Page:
Arduous Labor Than People Imagine Research Paper

Download this Research Paper in word format (.doc)

Note: Sample below may appear distorted but all corresponding word document files contain proper formatting

Excerpt from Research Paper:

But in light of my enhanced knowledge of the author's history, I can now approach the poem with a better understanding of the author and of what he may be intending to convey. It took several readings of the poem to come to some comprehension. I was at first puzzled not sure if some underlying political motif existed here or whether the poem was a straightforward description of an 'Autumn day in Teheran'. Perhaps, just like a conversation depends on the mind of the listener who interprets it according to the specific slant that he or she gives it, so, too, poems in general and this poem in particular can be read and interpreted in either direction hinging as much on the mind of the reader as on the author. 'Autumn in Teheran' accordingly can be read in a straightforward manner as descriptive of an approaching season in Iran, whilst others may accord it implicit subversive nuances, and both can appeal to the text for corroboration.

As straightforward meaning, the text seems almost clear enough until one reaches the final stanzas. Autumn seems to approach carefully, stealthily her first signs being "sick sneezes.. from carefree street kids"; "deep tears waiting weakened eyes of retired old men, women hurrying faster in the approaching cold; and "young women in love [who] drove their shoulders into the cavities of their lovers' chests"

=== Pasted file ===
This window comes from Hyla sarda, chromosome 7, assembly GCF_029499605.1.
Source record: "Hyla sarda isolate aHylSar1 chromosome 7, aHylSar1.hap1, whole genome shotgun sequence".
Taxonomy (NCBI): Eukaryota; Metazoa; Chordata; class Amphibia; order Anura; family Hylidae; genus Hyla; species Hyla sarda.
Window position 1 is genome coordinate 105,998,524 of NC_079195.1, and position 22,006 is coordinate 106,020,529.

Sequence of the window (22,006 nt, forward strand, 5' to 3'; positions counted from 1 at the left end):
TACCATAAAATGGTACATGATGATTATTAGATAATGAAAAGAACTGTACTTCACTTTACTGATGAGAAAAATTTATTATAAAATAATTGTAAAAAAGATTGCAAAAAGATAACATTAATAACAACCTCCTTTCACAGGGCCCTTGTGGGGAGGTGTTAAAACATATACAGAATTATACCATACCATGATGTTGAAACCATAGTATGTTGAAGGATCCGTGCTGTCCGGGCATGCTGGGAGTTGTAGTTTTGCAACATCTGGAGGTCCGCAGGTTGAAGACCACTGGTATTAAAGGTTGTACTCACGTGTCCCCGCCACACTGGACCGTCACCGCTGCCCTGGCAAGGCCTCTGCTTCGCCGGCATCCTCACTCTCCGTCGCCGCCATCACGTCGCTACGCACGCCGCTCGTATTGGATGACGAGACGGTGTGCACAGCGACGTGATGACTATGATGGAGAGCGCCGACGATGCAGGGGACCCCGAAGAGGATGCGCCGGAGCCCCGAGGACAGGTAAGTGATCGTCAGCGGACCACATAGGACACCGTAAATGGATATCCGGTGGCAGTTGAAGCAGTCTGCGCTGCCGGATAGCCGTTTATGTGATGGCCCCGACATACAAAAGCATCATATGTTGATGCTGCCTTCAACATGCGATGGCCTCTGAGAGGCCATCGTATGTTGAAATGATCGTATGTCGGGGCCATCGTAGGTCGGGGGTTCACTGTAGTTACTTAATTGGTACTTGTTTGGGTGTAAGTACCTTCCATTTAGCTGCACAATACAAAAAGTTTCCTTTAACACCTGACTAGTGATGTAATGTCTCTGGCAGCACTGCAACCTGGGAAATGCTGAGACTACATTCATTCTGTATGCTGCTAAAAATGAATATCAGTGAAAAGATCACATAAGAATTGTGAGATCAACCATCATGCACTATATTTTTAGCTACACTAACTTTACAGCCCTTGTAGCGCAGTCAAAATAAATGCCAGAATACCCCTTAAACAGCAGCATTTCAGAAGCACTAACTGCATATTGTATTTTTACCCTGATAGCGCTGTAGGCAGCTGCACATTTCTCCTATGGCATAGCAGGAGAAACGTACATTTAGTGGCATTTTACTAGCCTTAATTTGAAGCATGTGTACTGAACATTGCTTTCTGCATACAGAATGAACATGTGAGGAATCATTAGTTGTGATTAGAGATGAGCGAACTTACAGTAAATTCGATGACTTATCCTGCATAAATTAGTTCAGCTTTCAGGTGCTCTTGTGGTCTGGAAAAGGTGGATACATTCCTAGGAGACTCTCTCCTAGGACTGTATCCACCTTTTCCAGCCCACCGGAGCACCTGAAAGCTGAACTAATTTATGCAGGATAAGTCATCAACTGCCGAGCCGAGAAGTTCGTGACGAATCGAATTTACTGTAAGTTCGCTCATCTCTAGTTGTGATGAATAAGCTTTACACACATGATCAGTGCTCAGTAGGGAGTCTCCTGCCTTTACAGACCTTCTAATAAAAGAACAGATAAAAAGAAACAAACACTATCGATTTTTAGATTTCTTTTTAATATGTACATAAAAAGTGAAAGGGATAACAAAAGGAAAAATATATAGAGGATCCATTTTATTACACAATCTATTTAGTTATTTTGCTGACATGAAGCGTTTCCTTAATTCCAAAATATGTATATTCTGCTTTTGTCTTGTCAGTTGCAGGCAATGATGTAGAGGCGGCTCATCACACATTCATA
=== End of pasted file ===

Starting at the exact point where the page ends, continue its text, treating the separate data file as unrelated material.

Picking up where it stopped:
This is followed by the looting of the branches, rain and wind, floods of water, and the perfume of the falling leaves all brilliantly described in metaphor and allusion by Baraheni. Teheran apparently in autumn still is suffused with the sun, its radiance dazzles Baraheni ("the sun came from every side and every angle"), and the entire spectacle, water, sun, leaves overwhelms him: "I was not used to the death of so many worlds / unable to grasp the meaning of all of this."

The poem could be also granted political connotations. The themes and words of death and mourning penetrated the poem. In the context of Baraheni's social and political experiences, we could interpret the political climate starting as a "puzzling whisper" then growing incrementally louder until: " a blatant crow flew in the horizon drew its dagger t the swallows / and savaged the routes of the air with the convex dagger of its beak." This may have been the Revolution of 1980. Indeed, "the crow screamed.. I am your emperor!" See later: "the looting of the branches began in the evening" -- there were arrests and torture with trees and leaves of the former season dying. "A strange siesta gripped the world and carried it off / in the anguished hour the arrow of the haggard autumn man's stick drove into death's running stream."

And with this interpretation, the finale of the poem makes more sense than it did in a direct descriptive meaning for here Baraheni weeps unable to comprehend the rationale or meaning of this destruction:

"I wept without grasping the meaning of this mass of decay.. I wept without grasping their meaning.. I was not used to the death of so many worlds unable to grasp the meaning of all of this."


Baraheni's poem, in a straightforward sense, seems to describe a typical autumn day in Tehran, but if one reads a poem as per a conversation, one can arrive at a deeper, more profound understanding of the author's intentions.

To understand a poem better, it would be helpful to practice three techniques: 1. Understanding the history of the author, 2. Understand the context of the poem, 3. Active listening.

Baraheni was a dissident who fought and suffered all his life for human freedom, particularly freedom in Iran, and his philosophy and goals suffused his writings.